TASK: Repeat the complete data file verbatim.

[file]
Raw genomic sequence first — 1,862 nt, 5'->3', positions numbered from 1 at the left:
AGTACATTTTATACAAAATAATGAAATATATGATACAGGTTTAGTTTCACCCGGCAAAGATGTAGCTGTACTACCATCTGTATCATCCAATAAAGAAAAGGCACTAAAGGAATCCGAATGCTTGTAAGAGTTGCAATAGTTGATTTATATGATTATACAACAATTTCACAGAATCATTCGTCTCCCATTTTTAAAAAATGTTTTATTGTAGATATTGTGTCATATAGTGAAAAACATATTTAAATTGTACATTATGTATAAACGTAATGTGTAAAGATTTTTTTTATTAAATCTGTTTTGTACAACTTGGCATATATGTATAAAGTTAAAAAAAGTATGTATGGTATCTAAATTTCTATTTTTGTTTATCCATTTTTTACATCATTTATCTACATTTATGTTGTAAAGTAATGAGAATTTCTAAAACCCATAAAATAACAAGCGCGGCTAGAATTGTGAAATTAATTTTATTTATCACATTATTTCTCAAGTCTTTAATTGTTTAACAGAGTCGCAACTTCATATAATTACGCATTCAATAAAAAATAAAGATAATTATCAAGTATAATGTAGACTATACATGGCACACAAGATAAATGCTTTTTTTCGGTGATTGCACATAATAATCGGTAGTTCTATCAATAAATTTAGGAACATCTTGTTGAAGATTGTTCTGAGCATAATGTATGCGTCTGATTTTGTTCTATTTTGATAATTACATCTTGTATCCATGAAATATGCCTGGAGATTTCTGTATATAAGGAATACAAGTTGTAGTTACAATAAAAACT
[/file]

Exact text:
Raw genomic sequence first — 1,862 nt, 5'->3', positions numbered from 1 at the left:
AGTACATTTTATACAAAATAATGAAATATATGATACAGGTTTAGTTTCACCCGGCAAAGATGTAGCTGTACTACCATCTGTATCATCCAATAAAGAAAAGGCACTAAAGGAATCCGAATGCTTGTAAGAGTTGCAATAGTTGATTTATATGATTATACAACAATTTCACAGAATCATTCGTCTCCCATTTTTAAAAAATGTTTTATTGTAGATATTGTGTCATATAGTGAAAAACATATTTAAATTGTACATTATGTATAAACGTAATGTGTAAAGATTTTTTTTATTAAATCTGTTTTGTACAACTTGGCATATATGTATAAAGTTAAAAAAAGTATGTATGGTATCTAAATTTCTATTTTTGTTTATCCATTTTTTACATCATTTATCTACATTTATGTTGTAAAGTAATGAGAATTTCTAAAACCCATAAAATAACAAGCGCGGCTAGAATTGTGAAATTAATTTTATTTATCACATTATTTCTCAAGTCTTTAATTGTTTAACAGAGTCGCAACTTCATATAATTACGCATTCAATAAAAAATAAAGATAATTATCAAGTATAATGTAGACTATACATGGCACACAAGATAAATGCTTTTTTTCGGTGATTGCACATAATAATCGGTAGTTCTATCAATAAATTTAGGAACATCTTGTTGAAGATTGTTCTGAGCATAATGTATGCGTCTGATTTTGTTCTATTTTGATAATTACATCTTGTATCCATGAAATATGCCTGGAGATTTCTGTATATAAGGAATACAAGTTGTAGTTACAATAAAAACT